March 17: 800+ Probably more than 800, but we would need a confirming morning count to put the total past 850. If I hear differently I post a note of it here.
March 18: 1,000 – 1,100 More than half of these cranes flew into roost on the north side of North Road starting a few minutes after sunset.
March 19: 100 Maybe a couple more. (This evening at the “causeway” Marcy brought me a couple of newspaper blurbs stating that Crane Days were over today. News to me. I think I’ll keep the counts going anyway.)
March 20: 700 +/- 50 Given tonight’s conditions we offer no apologies for a low confidence in the numbers. Compared to the mild weather of the past several evenings, the blustery conditions seem to have unsettled the cranes’ behavior. This is conjecture on my part, but at the last light I sensed much crane uncertainty on choosing final roosting spots to wade into, and there was relatively little vocalization associated with flights from field to field or from late arrivals to the area.
March 21: 750: JW; 712: Marcy; 675 +/- 25: Me Tonight was similar to last night – windy, choppy water – just not quite as bitter. I don’t know if any of these were holdovers but I did see several fly over our place after 11:00 and another group about an hour later. This liftoff was later than normal but it was a very still morning. All those flying cranes that I saw were flapping their wings the whole way without gliding or soaring , apparently unaided from uplifting winds.
March 22: 1,100 – 1,200 JW came up with the smaller number; I had the larger.
Strange day for cranes around here. (More on that later.)
March 23: 800 +/- I don’t know how many of these cranes are holdovers from yesterday, but I suspect at least some are. The current cold front is of a type that has held cranes back in the past, but I see from a noon report by JW that it looked to him that most of the cranes (all but about 100) were gone. The only evidence I saw that these might be mostly new cranes was the groups seemed to have a higher percentage of brown cranes than were here last night (see below). A few birds arrived this evening descending from quite high up, providing more evidence there are some new ones.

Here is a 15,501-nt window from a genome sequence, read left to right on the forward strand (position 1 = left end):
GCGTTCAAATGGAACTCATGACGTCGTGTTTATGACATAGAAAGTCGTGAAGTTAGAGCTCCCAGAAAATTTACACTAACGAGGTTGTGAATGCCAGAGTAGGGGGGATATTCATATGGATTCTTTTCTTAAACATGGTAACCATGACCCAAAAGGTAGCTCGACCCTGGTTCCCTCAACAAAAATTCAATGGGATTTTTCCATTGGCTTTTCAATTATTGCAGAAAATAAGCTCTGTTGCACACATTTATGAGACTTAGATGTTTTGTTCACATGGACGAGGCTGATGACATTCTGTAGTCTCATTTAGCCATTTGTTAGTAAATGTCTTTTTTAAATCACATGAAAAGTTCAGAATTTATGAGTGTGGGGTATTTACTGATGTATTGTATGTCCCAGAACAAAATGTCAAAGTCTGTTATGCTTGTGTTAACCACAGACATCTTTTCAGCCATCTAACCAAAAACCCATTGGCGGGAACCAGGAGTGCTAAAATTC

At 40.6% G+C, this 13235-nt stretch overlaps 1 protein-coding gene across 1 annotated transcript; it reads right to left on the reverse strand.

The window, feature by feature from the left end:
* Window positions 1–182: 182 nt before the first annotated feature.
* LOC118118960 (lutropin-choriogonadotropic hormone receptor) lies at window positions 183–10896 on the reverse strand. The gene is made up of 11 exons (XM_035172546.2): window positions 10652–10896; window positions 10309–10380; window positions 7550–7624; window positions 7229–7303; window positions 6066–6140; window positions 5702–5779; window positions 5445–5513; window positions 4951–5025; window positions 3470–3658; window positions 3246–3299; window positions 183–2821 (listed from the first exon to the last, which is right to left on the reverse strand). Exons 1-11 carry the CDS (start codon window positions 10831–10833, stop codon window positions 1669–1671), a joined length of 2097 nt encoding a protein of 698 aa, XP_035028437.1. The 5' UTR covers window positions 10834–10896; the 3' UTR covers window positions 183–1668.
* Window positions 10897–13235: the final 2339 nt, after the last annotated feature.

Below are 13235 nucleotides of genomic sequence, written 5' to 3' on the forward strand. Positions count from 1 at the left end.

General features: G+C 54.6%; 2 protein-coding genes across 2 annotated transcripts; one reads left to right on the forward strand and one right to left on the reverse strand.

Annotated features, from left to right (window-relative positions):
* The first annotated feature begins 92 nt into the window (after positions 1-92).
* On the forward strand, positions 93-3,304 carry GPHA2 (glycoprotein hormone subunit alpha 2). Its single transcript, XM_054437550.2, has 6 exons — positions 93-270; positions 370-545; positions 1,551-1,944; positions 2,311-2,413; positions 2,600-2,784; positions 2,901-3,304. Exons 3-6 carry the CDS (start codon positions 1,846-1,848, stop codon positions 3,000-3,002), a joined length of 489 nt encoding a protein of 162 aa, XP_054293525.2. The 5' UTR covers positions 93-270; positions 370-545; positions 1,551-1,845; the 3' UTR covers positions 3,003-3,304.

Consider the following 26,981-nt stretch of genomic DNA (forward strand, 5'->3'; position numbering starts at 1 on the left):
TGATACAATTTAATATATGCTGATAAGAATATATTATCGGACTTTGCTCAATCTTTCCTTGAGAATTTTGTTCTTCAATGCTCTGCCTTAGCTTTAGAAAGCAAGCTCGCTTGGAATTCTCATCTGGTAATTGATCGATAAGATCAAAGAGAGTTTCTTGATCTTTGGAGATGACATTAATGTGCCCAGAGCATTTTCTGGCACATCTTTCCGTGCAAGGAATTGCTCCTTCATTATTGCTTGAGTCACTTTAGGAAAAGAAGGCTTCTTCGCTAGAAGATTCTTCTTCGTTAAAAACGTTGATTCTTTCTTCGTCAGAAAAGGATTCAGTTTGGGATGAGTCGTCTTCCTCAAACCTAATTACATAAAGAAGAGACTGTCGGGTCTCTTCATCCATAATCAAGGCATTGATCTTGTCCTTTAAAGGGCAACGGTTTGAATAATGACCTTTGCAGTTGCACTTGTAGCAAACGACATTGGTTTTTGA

The past couple of days it has become more obvious that we are in the second half of the migration. There are far more brown cranes in the groups whereas the first migrators are nearly all gray birds. The later ones have had more time to conduct their feather staining routines before getting here. And generally we see later in the migration more staining activity by cranes while they stop here.
March 24: 110 It is clear tonight that many birds left today and were not replaced by a similar number of new arrivals. As to where tonight’s birds actually spent last night, their provenance is uncertain.
March 25: 1,000 – 1,100 We’re pretty confident about the 1,000. With the 1,100 we are sort of hedging some counting anomalies like birds in the open v. birds on the bushes and a couple dozen or so late cranes dropping in from up high like they were arriving from a distance much greater than a nearby field where they would have already been counted.
March 26: 200 +/- Only 2 cranes cooperated with the count tonight. The rest of this rough estimate were either hiding behind cattails or among shrubs and trees along a distant shoreline – only to fly in late (after 7:30) And then in the very last light they flew low from one roost to another. (Don’t anyone dare ask how many were new and how many were holdovers!!) We might get a confirming count in the morning. JW – Morning count 204 – 209.
March 27: 800 + — JW’s earlier look came up with about 1,000. I arrived a little later than normal in time to see the setting sun crack through the dark clouds along the horizon and paint a strip of a rainbow that reflected off the water where the cranes were standing. Those few minutes were ended with more clouds and darkness and with a 5-10 minute thunderstorm where most of the intervals between flash and boom were 4 to 8 seconds. Another dramatic finish to a wet and bitterly cold evening. (The ducks, like the cranes, flew in to roost earlier than normal – about twenty minutes or so.)